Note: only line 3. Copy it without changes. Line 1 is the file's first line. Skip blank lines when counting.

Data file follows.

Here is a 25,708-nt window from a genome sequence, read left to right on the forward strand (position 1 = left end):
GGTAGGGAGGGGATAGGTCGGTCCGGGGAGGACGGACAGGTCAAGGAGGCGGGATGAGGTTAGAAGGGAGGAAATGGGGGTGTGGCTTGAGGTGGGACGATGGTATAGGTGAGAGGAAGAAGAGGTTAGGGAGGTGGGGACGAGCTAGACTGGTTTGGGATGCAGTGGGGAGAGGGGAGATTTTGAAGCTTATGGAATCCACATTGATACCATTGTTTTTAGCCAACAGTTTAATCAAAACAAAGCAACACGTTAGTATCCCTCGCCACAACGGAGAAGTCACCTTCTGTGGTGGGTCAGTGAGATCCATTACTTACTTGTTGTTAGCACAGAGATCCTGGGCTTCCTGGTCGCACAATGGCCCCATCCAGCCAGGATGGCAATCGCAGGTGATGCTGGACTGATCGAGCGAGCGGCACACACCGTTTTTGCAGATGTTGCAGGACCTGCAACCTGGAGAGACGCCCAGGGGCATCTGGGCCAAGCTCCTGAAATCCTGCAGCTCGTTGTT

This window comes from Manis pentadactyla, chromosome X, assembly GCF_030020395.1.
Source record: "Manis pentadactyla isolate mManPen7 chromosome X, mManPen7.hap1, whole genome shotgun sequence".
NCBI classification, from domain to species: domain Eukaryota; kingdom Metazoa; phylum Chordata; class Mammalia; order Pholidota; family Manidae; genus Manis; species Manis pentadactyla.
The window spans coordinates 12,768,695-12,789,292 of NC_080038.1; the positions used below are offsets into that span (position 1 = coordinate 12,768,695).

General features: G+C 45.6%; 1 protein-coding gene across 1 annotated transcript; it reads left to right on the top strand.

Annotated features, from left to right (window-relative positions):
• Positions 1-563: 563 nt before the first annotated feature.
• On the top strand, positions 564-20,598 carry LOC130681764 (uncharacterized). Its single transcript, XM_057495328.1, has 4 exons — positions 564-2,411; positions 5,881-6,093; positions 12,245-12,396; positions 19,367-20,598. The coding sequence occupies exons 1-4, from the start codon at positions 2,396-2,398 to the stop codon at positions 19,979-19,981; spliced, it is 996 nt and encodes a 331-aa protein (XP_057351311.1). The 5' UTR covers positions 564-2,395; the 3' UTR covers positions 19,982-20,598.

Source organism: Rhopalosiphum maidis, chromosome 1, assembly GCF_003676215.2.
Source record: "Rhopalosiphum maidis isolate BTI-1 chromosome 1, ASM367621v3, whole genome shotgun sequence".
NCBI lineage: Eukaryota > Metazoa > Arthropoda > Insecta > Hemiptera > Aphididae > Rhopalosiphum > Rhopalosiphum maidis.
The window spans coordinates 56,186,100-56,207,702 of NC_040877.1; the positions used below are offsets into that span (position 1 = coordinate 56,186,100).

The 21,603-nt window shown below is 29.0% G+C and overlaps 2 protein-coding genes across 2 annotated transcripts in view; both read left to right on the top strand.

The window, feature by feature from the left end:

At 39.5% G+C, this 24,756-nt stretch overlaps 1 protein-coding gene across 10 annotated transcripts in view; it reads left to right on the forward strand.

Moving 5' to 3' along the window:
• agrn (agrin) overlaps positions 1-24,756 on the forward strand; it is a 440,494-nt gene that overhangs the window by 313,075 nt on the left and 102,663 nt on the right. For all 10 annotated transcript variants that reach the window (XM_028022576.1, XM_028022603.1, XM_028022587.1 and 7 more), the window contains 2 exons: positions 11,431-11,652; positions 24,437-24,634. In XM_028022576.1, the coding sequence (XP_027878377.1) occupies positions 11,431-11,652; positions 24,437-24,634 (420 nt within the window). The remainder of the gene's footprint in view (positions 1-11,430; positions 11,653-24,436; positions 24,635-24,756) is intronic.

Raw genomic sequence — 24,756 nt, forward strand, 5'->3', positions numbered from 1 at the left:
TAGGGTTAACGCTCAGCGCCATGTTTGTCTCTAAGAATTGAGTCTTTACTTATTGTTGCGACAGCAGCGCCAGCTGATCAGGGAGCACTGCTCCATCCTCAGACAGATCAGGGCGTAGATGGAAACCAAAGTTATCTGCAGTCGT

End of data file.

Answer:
This window comes from Manis pentadactyla, chromosome X, assembly GCF_030020395.1.